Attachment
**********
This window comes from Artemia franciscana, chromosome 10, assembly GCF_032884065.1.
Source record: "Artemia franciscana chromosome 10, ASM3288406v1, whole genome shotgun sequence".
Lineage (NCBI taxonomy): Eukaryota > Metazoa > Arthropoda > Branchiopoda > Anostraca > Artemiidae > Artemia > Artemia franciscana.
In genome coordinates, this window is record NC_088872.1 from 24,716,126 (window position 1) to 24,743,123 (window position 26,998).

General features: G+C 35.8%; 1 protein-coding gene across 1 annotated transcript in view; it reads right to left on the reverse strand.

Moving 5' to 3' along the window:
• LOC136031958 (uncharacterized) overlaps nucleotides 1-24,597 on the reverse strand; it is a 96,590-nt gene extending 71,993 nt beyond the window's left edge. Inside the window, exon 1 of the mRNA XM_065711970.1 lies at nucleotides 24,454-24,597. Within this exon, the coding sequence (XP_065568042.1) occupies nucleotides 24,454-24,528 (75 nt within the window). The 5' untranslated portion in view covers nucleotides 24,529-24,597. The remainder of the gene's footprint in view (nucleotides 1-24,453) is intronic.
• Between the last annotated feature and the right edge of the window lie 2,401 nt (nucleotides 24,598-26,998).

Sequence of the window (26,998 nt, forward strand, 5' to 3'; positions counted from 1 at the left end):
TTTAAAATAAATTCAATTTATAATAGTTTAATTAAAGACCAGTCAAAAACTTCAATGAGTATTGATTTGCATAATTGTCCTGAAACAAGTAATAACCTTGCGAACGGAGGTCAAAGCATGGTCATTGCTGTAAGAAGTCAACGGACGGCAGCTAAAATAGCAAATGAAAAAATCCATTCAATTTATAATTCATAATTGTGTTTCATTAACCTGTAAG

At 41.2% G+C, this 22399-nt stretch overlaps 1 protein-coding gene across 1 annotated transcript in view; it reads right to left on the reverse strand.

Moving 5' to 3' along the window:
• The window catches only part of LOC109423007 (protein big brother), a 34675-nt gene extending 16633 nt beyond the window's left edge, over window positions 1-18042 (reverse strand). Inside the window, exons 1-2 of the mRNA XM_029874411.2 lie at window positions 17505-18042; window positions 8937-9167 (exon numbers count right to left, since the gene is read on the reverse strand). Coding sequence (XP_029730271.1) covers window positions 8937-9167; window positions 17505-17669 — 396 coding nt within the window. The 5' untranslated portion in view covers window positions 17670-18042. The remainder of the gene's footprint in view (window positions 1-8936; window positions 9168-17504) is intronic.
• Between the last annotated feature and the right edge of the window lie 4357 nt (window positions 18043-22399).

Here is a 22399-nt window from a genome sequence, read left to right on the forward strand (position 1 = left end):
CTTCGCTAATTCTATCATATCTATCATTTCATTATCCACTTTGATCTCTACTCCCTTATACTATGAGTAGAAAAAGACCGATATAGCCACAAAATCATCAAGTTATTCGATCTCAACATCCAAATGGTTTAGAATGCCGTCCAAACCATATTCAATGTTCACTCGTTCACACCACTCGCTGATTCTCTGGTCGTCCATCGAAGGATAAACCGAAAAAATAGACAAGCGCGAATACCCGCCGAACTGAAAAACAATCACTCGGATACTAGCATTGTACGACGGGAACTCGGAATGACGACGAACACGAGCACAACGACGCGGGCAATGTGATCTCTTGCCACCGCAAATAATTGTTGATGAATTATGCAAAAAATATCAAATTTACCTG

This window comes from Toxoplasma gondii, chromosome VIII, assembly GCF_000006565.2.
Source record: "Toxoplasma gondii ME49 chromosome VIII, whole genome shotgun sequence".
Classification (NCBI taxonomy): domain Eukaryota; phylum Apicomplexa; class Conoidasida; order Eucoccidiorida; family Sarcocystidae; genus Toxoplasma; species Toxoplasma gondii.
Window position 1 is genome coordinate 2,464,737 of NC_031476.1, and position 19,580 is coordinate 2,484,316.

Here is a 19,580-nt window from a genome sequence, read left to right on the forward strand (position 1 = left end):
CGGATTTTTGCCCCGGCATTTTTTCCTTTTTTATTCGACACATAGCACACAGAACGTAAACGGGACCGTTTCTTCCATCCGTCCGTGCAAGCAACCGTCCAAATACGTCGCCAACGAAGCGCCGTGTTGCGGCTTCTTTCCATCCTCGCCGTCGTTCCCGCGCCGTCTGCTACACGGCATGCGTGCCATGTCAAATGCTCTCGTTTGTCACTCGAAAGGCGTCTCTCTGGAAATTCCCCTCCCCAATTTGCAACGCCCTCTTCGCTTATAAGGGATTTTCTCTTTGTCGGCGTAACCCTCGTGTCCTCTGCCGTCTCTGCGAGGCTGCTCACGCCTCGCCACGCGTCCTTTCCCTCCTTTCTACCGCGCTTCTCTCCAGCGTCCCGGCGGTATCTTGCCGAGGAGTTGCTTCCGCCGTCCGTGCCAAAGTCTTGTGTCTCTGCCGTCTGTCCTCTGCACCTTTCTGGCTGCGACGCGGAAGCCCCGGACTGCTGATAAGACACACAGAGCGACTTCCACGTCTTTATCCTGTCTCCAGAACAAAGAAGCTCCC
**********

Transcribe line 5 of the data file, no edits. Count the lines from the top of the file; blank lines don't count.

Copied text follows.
General features: G+C 35.8%; 1 protein-coding gene across 1 annotated transcript in view; it reads right to left on the reverse strand.